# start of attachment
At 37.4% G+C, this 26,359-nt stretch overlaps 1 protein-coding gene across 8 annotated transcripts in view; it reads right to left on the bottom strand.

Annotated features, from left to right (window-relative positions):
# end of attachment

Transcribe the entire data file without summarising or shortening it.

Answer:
At 37.4% G+C, this 26,359-nt stretch overlaps 1 protein-coding gene across 8 annotated transcripts in view; it reads right to left on the bottom strand.

Annotated features, from left to right (window-relative positions):